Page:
My first immersion into the Tongan community

While I was working in New Zealand, I had the opportunity to meet Teppola, among my colleagues. She is from Tonga but moved to Auckland with her family when she was ten years old, and they have been now leading their life there.

My meeting with a fervent believer:

One day, she invited me to go to her church service. It was kind of her for inviting me because the difference between her and myself is her sincere belief while I’m an atheist, although from a Catholic family. She knew that as we talked about religion several times, but she just wanted to share one of the most important things of her life, so I was immediately convinced.

On a Saturday morning, we went to her Tongan church, both wearing a dress since the tradition doesn’t allow women to put on a pant. I was so charmed by the kiekie she lent me, a skirt handmade with strips of hibiscus, to dress around the waist above of my clothes.

My stupefaction was much when I discovered we arrived in a simple building! But inside…a big room adapted to welcome a church service: two parts of bench lines, in front of a stage, a piano on the right and a projector in the middle of the wall. I was a little bit embarrassed to take place when the ceremony had already started. I could notice later that people are free to leave and come back whenever and as much as they want. Women were all beautiful, some of them getting a kiekie as well and some men wore a Polynesian tissue skirt.

The priest was on the stage, making a speech, almost all time in English. The singing part between each preaches moved me. Everybody stood up and sang in Tongan language. Even if the words of the song appeared on the projector, I couldn’t pronounce these in spite of my attempt! I was soundless and attentive, what my friend Pola have noticed: « You can take some pics and videos » she told me, like obviously, what surprised me again. « Really? With my phone? » I’ve got a weak experience with religion in France, but I can’t imagine being allowed to using my cellphone during a service. Finally, I did it, feeling first like I’m naughty, with the fear to be caught in the act until I noticed the others people doing the same. One moment, to conclude his preach, the priest invited a group of women to join around the pianist. They stood up among the public, including Pola and went to sing close to the piano, this time in English. The next group to sing was composed of children and some men.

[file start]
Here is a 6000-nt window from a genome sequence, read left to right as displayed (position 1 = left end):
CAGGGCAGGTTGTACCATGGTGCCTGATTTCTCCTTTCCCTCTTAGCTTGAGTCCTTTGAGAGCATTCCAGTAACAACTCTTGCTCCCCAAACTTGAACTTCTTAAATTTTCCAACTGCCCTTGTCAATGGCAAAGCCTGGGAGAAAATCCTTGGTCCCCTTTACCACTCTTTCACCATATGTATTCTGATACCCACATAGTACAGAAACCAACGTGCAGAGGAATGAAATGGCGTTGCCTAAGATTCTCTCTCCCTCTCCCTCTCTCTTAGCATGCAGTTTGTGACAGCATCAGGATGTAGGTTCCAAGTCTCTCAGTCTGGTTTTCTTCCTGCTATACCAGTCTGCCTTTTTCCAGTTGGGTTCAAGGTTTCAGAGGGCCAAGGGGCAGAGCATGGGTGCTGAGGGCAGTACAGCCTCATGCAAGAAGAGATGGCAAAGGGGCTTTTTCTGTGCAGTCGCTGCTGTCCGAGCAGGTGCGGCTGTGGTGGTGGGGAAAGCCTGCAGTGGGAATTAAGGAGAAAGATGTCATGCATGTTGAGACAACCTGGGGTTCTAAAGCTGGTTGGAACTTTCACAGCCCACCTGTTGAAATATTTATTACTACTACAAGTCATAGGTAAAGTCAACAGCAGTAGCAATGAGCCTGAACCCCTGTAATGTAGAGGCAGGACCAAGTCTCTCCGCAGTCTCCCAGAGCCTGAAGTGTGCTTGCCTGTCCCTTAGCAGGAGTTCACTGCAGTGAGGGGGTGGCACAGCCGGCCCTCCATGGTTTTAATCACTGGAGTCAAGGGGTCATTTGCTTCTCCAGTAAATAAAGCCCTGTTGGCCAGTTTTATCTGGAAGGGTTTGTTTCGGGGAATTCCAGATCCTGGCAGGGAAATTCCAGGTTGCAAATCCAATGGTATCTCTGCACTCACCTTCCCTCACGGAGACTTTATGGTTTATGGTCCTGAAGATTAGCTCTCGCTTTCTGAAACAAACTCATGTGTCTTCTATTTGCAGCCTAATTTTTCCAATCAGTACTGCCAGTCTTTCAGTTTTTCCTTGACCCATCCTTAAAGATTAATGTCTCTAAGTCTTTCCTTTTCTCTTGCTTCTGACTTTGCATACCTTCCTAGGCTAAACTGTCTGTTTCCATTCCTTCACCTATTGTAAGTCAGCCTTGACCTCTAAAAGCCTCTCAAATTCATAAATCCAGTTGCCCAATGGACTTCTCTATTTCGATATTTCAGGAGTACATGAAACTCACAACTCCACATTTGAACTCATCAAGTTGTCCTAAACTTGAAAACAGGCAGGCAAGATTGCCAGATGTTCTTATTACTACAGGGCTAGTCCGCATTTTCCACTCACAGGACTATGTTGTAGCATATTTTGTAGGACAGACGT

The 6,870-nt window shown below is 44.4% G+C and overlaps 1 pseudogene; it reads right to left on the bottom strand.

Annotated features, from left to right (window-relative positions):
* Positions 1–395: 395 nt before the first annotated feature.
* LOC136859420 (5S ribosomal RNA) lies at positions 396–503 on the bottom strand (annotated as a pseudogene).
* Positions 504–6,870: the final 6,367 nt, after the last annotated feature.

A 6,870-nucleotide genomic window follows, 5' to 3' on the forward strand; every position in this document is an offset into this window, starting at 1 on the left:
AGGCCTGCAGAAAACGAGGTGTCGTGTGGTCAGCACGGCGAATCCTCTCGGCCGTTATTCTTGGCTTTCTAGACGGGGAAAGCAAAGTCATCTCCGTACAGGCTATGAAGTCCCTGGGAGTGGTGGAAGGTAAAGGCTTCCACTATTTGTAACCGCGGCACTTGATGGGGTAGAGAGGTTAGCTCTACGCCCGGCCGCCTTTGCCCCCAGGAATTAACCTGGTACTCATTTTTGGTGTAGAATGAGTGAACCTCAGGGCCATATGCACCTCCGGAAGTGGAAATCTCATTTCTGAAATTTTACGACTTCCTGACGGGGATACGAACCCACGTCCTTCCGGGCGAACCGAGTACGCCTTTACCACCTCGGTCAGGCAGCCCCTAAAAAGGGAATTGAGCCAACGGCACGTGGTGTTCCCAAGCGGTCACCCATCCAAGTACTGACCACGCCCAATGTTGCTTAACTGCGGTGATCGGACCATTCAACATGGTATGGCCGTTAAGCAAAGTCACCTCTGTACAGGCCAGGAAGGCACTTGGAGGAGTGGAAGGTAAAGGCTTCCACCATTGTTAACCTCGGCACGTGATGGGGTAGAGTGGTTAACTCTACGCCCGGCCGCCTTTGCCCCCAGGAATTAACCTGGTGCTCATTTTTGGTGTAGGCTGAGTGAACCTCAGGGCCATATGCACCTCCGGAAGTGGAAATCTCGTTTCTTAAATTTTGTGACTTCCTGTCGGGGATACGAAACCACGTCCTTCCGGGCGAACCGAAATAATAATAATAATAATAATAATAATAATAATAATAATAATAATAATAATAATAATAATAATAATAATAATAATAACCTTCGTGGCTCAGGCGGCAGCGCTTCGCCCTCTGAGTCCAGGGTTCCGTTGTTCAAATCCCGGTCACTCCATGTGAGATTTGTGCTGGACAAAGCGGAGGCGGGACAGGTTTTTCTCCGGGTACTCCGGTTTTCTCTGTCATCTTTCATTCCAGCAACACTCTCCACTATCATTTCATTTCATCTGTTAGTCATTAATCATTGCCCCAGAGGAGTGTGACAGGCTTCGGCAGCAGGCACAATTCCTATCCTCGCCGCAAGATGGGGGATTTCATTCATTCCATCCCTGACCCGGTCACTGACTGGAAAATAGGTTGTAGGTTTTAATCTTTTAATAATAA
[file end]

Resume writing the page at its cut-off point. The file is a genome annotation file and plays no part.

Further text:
More and more traditions…

The morning mass ended, so we left the place, not to having lunch yet, but to going in the next room. There: two sides of benches, whose lots of chamber pots were put in front of it. Women went on a side while men joined the other one. I’ve seen people constituting couples: one was sitting while the second washed his or her partner’s feet in the chamber pot. It means that every first Sabbath of the month, they wash their sins away to start a new journey until the next month. I didn’t want to offend my friend by refusing her invitation, but I preferred to staying an observer to being part of this process. The couples exchanged their position, still singing a Tongan song. The participants will then eat bread and drink a grape juice to complete their purification.


Just one word: sharing!

After that, people started installing on tables the different meals brought by followers because here the Church offers us to sharing the lunch time. It was the occasion to meet Teppola’s family and friends, who all have been welcoming with me. They finally decided to eat and take a rest at home. I was amused by Pola’s worry to make me eating lamb, a typical meal in New Zealand, thinking I won’t like it. We talked then about family, and I have to allow how much impressed I was to hear she was living with her parents, sister, four brothers, sisters-in-law, nieces and nephews in the same house. « You mean you’re never alone ! » was my first reaction. Indeed, when she explained to me it is frequent a Tongan family live together, I remembered the usual way for a French family. It is quite the opposite as children have to be able to live on their own after their studies, and it is considered as a shame, for example, for a thirty-year man or woman who is still living at parents’ home.

This week was special as the ceremony lasted the whole weekend. So, after having lunch, we went back to the church. We met the same believers, but the program differed from the morning mass: neither song nor preach this time, to let everyone free to speak in front of the public. A woman especially touched everybody in sharing how she did lose her first baby. And she continued talking despite her tears.

They then proposed a game about liar and truth. Afterward, it was an intimate ceremony, which invited people to laugh and to cry. I could notice all day how much important it is to share with this community, particularly in after religious service, when people concluded the day with another meal, by drinking a tea and helping themselves in a rich buffet, prepared by everybody. Teppola tried to teach me few words in Tongan language, and I’ve met there some friends of hers.

Why was this day enriching for me?

Finally, my friend dropped me off to my accommodation, and when I was suddenly alone in my bedroom, I felt exhausted but grateful for this whole day. Teppola made me understand how much helpful her community was! As Pola told me, mainly while she had some bad phases, she could take back the life way she wanted. I may never become a believer, who knows, however, I’ve just learned great values and won’t forget this day.

   Malo ‘aupito, Thank you very much,


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